New car parking measures introduced across St Albans district for lockdown
- Credit: Archant
New car parking measures have come into force across the district to respond to the needs of residents during lockdown.
Pressure on street spaces has grown with more people working from home rather than travelling by car to work.
St Albans district council has decided to allow residents from high-demand Controlled Parking Zones to use nearby car parks for free as an overflow.
They must have a valid resident’s permit on display and keep to the marked bays.
Residents who qualify for the scheme will be contacted directly by the council.
In another move, the council’s civil enforcement officers – formerly known as traffic wardens – are focusing on major routes such as city centre streets.
They are also making it a priority to deal with dangerous, obstructive and anti-social parking such as blocking a driveway or parking on double-yellow lines near junctions.
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Civil enforcement officers will continue to keep an eye for parking infringements in the district’s hotspots where demand for spaces is intense.
To help residents who may have trouble parking overnight beside their home, the free parking period at council car parks has been extended by two hours. Charges apply from 8.30am to 5.30pm rather than the normal 7.30am to 6.30pm.
Residents are also allowed to buy an extra two books of visitor permits above the usual personal allowance.
All of these measures will remain in force until the end of the second lockdown which is scheduled to finish on Thursday December 2.
The council is continuing its policy of giving car park concessions to critical care workers such as NHS staff and COVID-19 volunteers as well as health and social care workers.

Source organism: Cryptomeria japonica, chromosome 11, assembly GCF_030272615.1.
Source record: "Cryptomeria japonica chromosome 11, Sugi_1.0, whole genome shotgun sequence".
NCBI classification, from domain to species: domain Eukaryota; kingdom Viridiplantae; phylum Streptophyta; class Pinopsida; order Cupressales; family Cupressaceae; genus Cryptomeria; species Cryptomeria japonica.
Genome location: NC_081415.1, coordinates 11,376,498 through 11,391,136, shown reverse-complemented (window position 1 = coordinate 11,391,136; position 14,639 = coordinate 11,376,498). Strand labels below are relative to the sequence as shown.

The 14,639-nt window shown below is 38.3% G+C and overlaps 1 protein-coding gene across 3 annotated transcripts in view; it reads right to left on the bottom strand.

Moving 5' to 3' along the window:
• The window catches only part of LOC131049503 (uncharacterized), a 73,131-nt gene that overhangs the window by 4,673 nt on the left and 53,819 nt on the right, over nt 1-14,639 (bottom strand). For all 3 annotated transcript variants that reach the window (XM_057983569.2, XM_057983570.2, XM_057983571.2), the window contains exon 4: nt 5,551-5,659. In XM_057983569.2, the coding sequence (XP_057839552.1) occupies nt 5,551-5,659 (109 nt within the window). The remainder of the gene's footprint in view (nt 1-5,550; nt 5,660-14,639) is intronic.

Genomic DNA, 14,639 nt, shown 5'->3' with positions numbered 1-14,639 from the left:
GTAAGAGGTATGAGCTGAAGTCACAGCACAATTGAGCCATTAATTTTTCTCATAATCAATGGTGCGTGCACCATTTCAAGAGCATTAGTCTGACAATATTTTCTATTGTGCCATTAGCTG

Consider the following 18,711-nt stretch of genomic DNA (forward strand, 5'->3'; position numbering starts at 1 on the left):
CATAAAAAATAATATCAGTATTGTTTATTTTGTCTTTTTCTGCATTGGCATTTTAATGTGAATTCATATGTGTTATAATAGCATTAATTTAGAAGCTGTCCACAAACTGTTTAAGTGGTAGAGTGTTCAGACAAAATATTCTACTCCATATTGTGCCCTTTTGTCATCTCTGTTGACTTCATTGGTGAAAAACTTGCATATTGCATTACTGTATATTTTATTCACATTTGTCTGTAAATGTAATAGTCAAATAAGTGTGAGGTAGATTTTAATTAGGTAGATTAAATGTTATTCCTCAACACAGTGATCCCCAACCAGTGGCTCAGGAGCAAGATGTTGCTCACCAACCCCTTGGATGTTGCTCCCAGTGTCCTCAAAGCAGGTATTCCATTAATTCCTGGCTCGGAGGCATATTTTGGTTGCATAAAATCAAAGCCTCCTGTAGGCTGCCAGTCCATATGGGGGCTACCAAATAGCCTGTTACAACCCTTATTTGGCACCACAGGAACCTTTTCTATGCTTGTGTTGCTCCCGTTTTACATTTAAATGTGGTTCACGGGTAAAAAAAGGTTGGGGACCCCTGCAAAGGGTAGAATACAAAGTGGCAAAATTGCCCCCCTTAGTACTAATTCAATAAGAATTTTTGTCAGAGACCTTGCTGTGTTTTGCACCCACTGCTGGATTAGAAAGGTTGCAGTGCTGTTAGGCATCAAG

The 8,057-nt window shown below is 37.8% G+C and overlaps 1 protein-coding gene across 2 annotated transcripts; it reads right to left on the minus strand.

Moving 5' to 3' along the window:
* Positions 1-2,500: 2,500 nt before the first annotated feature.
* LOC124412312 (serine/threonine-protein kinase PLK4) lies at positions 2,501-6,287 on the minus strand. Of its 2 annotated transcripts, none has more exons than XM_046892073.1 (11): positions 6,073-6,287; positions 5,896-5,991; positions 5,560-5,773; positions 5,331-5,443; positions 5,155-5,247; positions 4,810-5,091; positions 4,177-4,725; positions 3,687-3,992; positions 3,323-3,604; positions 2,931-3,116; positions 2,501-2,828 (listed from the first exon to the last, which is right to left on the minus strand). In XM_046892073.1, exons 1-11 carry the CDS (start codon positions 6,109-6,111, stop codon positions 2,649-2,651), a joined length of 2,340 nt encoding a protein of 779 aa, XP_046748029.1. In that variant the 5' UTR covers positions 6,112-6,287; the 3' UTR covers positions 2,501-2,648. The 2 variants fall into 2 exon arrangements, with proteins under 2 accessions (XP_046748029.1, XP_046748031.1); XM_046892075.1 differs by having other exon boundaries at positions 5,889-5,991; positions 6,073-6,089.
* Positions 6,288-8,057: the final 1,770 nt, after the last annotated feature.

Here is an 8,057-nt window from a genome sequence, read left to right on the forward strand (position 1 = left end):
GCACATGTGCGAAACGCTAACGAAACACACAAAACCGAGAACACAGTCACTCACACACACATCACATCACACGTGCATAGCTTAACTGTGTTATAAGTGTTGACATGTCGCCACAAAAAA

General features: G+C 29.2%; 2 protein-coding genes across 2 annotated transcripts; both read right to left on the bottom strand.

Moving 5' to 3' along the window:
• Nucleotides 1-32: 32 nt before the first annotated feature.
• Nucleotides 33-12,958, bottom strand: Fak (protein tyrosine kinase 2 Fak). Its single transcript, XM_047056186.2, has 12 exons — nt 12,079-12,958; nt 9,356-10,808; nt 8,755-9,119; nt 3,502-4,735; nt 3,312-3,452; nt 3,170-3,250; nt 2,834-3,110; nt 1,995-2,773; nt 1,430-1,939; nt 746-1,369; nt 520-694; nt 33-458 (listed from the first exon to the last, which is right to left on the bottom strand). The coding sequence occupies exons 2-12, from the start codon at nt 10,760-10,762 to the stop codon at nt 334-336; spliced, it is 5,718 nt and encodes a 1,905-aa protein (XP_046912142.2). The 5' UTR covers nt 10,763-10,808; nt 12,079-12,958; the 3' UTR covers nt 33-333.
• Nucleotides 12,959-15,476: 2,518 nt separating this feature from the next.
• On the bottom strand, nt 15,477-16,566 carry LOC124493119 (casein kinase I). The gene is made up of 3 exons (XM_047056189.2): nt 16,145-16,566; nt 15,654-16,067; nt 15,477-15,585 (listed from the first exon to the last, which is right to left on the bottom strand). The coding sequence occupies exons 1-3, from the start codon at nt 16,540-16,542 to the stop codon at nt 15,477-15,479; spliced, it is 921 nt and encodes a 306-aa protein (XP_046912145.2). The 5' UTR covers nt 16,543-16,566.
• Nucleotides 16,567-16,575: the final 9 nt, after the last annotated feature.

This measure was introduced at the start of the pandemic and has been maintained ever since.
Cllr Chris White, council leader and portfolio holder for climate, environment and transport, said: “We have been listening to what our residents have been telling us about their car parking needs during the lockdown.
“We’ve also taken on board guidance from the British Parking Association and, of course, the Government’s own lockdown regulations.
“The result is a package of measures that balances the need to ease extra pressure on residents’ parking spaces around the district with the need to ensure our streets remain free of badly parked cars that can cause a nuisance or a hazard.
“I believe these measures and priorities will benefit the whole community at this very difficult time and I’m particularly pleased that we are able to maintain the concessions afforded to key workers such as NHS staff.
“We will monitor the impact of these changes and keep them under review throughout the lockdown.”